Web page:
* An accumulation of clear fluid beneath the wound (seroma), which may need to be drained with a needle
* A collection of blood beneath the closed incision (hematoma), which may have to be surgically removed
* Skin breakdown — a separation from healthy skin, which needs to be surgically removed — caused by poor blood circulation, particularly if you smoke
* Significant bleeding requiring a transfusion
* Infection at the site of the incision, which may require additional surgery and leave bigger scars
* Uneven or lumpy appearance (asymmetry), which may be permanent and require additional surgery to correct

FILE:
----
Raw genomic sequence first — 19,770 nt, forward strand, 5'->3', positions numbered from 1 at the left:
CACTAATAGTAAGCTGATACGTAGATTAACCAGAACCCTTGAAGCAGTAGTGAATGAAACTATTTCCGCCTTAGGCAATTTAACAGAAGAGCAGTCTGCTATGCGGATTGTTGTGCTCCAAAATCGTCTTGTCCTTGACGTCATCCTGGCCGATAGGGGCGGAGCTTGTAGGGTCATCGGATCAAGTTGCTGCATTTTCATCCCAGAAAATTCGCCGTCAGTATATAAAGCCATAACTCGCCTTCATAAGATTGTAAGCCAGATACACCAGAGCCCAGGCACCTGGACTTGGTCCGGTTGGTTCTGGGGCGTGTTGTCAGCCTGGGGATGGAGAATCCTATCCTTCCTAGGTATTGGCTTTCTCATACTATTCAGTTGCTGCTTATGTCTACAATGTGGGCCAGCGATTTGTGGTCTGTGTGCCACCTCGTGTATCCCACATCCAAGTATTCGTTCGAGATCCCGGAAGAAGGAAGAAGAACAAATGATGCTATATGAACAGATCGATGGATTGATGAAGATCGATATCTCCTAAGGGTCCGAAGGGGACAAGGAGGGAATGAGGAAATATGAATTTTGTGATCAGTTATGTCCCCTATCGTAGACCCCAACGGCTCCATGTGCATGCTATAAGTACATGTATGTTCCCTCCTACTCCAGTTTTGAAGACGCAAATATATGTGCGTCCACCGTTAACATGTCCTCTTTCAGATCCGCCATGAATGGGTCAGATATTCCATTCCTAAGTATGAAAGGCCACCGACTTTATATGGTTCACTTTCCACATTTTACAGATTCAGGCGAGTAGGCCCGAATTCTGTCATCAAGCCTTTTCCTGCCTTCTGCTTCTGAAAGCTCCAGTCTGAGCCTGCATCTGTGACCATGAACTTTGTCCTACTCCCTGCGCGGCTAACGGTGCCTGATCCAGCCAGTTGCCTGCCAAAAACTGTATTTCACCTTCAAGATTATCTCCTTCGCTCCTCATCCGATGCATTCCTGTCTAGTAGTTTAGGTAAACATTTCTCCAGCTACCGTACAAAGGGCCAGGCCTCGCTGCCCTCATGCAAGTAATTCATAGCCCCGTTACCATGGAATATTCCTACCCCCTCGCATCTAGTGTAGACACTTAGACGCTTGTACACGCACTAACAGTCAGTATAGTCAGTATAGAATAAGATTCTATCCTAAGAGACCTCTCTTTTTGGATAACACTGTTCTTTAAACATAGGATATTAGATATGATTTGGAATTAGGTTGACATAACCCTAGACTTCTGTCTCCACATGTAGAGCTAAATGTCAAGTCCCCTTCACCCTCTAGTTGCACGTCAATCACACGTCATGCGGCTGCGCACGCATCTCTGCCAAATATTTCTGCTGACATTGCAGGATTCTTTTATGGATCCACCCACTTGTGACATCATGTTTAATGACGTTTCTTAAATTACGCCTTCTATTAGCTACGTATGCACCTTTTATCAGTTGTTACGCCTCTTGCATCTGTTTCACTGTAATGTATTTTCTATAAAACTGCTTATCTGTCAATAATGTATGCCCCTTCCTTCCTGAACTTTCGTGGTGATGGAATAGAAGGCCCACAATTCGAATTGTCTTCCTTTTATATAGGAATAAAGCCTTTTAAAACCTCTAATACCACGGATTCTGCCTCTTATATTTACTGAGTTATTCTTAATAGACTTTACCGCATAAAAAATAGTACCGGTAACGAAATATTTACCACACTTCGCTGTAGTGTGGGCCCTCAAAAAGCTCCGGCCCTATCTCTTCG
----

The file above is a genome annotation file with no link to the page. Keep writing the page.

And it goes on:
* A drop in body temperature (hypothermia) that can result during long operative procedures

You're more likely to have a smooth recovery if you're in good overall health, you see a qualified surgeon, and you practice proper self-care after surgery by carefully following your doctor's instructions.
How to find a qualified cosmetic surgeon

Finding a good cosmetic surgeon isn't as easy as finding a good plumber. To accomplish this challenging task: